In the streamlining process, reviewers identify the applications deemed to have the highest scientific merit, generally the top half of the applications under review. These applications will be discussed at the Scientific Review Group meeting, assigned a priority score, and receive a second level review. Applications in the lower half are not discussed or scored at the Scientific Review Group meetings. This process allows the reviewers to focus their discussion on the most meritorious applications.

SRG members will be instructed to evaluate research applications by addressing five review criteria (see below) and assigning a single, global score for each scored application. The score will reflect the overall impact that the proposed research could have on the field. Requests for Applications (RFAs) and other types of grants may have different and/or additional review criteria.

As part of the initial merit review and regardless of whether an application is scored or unscored (streamlined), all applicants will receive a written critique, called a Summary Statement. The Summary Statement represents a combination of the reviewers’ written comments and, for non-streamlined applications, it includes the SRO’s summary of the members’ discussion during the study section meeting as well as the recommendations of the study section, a recommended budget, and administrative notes of special considerations.

CDC currently employs a scoring system that uses a 100-500 point scientific merit impact scale in which 100 is the most meritorious and 500 is the least meritorious. This scoring system is currently undergoing extensive review and revision. The status of this process of changing and enhancing peer review can be followed at the NIH website.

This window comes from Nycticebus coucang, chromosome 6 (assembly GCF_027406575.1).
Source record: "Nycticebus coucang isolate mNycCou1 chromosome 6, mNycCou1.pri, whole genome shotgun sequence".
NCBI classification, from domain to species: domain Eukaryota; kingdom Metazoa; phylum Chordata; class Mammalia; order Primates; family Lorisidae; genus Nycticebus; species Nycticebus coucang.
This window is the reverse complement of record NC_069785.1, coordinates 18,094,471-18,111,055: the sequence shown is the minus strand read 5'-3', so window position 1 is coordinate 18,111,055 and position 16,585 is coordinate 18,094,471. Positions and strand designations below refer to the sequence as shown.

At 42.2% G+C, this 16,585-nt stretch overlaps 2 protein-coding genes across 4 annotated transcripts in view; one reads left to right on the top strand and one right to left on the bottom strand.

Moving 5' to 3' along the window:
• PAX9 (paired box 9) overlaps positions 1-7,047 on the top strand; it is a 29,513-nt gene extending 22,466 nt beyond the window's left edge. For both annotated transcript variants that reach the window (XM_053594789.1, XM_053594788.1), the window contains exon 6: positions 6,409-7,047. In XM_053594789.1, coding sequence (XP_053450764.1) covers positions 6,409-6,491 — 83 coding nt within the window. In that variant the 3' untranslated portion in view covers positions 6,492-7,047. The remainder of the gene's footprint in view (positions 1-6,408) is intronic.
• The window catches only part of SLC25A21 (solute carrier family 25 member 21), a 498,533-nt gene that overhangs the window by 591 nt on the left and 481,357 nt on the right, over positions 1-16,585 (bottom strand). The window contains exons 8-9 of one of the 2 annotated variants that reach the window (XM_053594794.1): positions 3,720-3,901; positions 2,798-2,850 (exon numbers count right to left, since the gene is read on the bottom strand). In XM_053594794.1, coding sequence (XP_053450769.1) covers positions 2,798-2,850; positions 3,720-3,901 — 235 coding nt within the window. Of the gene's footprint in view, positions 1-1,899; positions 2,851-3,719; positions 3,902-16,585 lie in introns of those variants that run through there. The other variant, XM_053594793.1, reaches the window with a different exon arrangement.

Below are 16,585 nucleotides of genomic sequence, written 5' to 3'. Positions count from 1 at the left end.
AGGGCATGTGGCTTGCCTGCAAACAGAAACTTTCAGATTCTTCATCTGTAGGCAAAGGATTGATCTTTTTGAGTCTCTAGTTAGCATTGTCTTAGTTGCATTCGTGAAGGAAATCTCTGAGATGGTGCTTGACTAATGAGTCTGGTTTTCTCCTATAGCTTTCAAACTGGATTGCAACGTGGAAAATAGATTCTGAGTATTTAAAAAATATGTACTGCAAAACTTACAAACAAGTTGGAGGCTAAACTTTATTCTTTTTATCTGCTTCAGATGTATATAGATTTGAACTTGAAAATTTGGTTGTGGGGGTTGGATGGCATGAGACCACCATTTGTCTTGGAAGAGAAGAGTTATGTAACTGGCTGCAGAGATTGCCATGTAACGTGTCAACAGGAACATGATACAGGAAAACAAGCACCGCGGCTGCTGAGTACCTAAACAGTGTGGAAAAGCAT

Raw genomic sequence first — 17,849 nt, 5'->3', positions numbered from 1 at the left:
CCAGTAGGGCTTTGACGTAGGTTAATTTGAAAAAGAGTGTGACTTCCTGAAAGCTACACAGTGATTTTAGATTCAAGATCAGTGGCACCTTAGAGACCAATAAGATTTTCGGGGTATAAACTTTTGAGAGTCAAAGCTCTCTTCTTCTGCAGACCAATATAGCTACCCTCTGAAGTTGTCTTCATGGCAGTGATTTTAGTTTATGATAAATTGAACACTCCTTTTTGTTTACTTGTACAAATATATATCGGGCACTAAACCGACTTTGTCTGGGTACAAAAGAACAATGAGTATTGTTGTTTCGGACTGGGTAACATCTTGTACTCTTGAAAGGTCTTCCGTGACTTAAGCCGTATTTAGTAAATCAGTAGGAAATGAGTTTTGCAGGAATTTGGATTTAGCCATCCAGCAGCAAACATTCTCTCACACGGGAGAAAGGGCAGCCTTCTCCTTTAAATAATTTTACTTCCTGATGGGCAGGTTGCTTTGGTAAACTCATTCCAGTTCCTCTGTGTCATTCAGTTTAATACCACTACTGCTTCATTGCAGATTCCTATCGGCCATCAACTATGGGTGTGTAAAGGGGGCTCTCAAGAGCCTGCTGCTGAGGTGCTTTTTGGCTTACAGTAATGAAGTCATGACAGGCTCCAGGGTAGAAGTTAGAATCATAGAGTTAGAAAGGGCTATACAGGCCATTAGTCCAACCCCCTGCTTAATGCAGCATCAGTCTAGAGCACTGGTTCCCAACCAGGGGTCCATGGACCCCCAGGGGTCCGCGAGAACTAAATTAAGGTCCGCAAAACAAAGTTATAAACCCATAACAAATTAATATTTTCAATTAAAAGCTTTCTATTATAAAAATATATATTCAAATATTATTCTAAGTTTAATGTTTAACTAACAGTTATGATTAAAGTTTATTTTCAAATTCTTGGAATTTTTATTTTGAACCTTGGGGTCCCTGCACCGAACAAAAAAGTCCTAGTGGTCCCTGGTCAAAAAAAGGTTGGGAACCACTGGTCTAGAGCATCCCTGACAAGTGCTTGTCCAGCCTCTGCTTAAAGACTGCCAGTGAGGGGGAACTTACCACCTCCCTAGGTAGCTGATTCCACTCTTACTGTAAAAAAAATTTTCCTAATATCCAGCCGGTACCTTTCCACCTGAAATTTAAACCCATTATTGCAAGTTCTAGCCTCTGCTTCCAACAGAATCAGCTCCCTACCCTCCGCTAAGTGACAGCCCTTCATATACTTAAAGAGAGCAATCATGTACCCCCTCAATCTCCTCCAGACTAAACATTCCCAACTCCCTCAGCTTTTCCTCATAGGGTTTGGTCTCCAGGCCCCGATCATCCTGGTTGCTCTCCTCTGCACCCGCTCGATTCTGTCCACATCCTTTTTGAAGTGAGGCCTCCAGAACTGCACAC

Each application is evaluated on its own scientific merit and not in comparison to other applications submitted in response to the program announcement or request for applications. Information related to this project not provided in the application cannot become a part of the panel discussion. Panel members can only evaluate information in the written application. All applications are evaluated in depth by a minimum of three assigned reviewers followed by discussion by the entire panel. Each panel member not in conflict with the application votes individually on each of the applications. Upon completion of this process, the scores of individual panel members are averaged to determine the final priority score. The priority score, the written critiques of the reviewers, and the resume and summary of discussion (if any) are provided to applicants in the form of a summary statement. Summary statements are available to applicants at the eRA Commons website, usually 30-60 days following the SRG meeting. Scored applications proceed to secondary review where they are assessed for programmatic relevance and balance. After summary statements are released, applicants may contact the scientific program administrator or project officer assigned to the announcement for the status of the application.